Background: Hypertension and receipt of tenofovir disoproxil fumarate (TDF) are known risk factors for acute kidney injury (AKI) among HIV-infected patients. However, it is unclear whether the choice of anti-hypertensive therapy affects the incidence of AKI in this population. We explored the effect of diuretics on the incidence of AKI in HIV-infected adults treated with and without TDF.
Methods: We conducted a retrospective analysis of patients enrolled in the DC Cohort, a longitudinal cohort of HIV-infected participants cared for in Washington, DC, from 1/1/11 to 12/31/14. We included adults who were on highly active antiretroviral therapy (HAART). AKI was defined as a rise in serum creatinine (Cr) by ≥ 0.3 mg/dL or a decrease in estimated glomerular filtration rate by 50% within 3 months. An AKI event was associated with medication use if it occurred within 28 days of taking the medication and the medication duration was ≥14 days. Data on demographics, medical history and medications were used to control for known risk factors of AKI. Patients who died, became inactive, or developed AKI before the study start were excluded, as were patients with <2 recorded Cr results. We determined correlates of AKI using descriptive and multivariate adjusted Cox proportional hazard analyses.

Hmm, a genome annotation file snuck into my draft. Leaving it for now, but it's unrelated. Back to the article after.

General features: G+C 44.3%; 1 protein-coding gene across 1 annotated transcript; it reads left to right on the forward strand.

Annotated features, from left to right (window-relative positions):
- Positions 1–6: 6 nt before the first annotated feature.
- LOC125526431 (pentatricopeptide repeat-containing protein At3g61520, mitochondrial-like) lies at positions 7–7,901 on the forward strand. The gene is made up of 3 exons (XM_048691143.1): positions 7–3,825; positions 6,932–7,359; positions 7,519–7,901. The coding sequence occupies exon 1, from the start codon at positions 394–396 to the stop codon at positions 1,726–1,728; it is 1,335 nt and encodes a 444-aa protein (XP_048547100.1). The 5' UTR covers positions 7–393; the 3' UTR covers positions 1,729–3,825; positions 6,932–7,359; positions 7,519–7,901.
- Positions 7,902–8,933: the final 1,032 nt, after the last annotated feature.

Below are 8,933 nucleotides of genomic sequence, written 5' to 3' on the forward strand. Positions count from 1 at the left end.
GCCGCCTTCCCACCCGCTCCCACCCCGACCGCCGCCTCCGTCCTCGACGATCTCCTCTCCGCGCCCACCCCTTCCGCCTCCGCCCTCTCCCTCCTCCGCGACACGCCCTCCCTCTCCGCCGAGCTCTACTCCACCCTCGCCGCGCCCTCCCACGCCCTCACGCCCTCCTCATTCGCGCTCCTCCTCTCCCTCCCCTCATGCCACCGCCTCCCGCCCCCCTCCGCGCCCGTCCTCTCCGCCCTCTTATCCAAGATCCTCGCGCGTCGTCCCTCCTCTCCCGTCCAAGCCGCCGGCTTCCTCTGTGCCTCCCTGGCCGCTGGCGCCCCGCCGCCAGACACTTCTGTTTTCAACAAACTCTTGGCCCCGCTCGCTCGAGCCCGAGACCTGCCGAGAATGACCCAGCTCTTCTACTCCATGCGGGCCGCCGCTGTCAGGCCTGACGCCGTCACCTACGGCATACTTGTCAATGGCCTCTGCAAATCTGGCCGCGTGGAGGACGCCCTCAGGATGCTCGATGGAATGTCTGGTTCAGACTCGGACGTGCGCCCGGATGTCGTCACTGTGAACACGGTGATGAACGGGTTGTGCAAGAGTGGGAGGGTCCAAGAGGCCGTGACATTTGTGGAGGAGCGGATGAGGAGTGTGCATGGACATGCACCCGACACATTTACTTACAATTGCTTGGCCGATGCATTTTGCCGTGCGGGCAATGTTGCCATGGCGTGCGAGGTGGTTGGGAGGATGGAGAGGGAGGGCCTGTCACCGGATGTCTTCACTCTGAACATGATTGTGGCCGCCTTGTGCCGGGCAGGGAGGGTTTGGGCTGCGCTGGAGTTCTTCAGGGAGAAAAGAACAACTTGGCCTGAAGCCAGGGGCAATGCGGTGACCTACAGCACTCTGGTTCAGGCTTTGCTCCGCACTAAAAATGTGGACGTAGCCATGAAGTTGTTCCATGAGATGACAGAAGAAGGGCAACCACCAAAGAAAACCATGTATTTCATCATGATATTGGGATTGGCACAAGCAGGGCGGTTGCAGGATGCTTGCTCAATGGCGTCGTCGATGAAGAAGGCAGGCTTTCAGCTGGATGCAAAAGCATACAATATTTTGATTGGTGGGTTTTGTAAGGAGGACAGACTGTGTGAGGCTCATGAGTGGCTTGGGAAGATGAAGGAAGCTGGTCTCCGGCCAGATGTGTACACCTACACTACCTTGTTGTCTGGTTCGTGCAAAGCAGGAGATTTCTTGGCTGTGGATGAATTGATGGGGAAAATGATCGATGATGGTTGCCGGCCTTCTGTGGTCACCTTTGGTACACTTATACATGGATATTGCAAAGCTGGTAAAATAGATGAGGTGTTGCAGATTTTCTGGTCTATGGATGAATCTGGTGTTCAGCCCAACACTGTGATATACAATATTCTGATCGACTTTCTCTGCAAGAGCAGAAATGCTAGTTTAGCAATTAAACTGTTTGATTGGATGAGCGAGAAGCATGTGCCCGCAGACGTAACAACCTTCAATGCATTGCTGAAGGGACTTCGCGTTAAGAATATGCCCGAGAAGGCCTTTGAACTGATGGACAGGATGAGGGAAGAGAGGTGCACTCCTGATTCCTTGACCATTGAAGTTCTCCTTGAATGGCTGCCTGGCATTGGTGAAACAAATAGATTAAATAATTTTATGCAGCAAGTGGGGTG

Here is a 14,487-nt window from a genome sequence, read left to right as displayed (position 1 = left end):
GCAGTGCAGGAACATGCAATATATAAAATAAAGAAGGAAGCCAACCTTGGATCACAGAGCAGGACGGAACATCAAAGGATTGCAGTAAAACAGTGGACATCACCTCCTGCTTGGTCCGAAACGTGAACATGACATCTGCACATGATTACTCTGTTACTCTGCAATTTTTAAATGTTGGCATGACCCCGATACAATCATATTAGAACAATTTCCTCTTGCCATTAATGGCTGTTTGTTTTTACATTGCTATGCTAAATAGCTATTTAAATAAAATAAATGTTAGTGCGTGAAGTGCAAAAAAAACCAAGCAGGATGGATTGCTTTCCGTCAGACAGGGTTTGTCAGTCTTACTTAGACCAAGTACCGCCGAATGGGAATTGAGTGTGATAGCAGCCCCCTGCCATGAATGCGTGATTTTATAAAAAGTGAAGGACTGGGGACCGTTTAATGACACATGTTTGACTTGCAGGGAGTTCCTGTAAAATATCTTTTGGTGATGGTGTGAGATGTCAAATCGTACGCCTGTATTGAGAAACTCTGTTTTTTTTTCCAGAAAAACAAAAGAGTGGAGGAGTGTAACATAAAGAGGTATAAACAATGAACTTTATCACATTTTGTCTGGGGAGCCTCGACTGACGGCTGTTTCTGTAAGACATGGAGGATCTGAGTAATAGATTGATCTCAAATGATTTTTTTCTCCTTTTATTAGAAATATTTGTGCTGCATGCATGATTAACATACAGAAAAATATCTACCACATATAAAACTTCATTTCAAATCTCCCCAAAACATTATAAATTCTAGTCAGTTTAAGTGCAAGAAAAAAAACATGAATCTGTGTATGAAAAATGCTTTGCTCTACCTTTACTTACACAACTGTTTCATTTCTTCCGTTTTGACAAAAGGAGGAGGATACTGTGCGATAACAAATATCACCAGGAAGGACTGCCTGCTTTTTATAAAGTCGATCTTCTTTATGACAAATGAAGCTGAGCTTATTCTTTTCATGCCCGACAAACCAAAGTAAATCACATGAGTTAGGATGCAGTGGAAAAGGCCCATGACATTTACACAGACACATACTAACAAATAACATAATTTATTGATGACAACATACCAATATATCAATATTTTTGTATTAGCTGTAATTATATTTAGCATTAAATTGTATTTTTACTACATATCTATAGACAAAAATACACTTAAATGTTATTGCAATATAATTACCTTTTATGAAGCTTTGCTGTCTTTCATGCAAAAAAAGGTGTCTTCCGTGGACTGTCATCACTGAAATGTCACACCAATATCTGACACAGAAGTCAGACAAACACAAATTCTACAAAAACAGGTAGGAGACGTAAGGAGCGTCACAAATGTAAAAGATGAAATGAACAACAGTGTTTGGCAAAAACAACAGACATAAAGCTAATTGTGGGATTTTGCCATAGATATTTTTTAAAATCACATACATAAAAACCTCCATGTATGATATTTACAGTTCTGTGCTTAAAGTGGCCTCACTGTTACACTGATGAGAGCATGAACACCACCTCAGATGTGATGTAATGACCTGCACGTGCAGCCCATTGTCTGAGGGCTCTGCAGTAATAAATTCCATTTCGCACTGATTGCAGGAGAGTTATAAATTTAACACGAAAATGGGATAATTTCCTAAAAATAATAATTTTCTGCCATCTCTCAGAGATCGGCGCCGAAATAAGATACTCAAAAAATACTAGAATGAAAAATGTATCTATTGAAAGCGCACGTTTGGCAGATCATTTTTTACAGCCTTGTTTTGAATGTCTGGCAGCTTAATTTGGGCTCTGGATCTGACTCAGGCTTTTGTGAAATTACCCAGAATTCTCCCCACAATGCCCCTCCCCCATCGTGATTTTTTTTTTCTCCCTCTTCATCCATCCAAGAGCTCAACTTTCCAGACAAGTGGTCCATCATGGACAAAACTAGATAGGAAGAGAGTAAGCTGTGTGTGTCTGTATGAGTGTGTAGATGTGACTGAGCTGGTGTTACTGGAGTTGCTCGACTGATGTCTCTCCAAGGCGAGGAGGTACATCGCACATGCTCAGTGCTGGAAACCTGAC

Results: Of 4504 adults on HAART, 75% were African-American, 74% male, and the median age was 48 years (interquartile range, 39-55). 3700 (82%) were on TDF, 1384 (31%) had hypertension, and 578 (13%) developed AKI. Hypertension was associated with developing AKI (adjusted hazard ratio [aHR] 1.3, confidence interval [CI] 1.1-1.6) while receipt of TDF was not (aHR 0.9, CI 0.7-1.1). Among 486 adults on both HAART and anti-hypertensives, 262 (54%) were on diuretics. The combination of TDF and a diuretic did not increase the risk of AKI (aHR 1.0, CI 0.6-1.7).
Conclusion: Acute kidney injury is common among HIV-infected adults with hypertension, emphasizing the importance of renal function monitoring and appropriate dosing of renally-excreted medications. Diuretic therapy did not predispose patients to AKI, even in the presence of TDF, thereby suggesting that control of blood pressure may be more important than choice of anti-hypertensive medication in preventing AKI in HIV-infected adults.
J. Gajjala, None
S. Doshi, None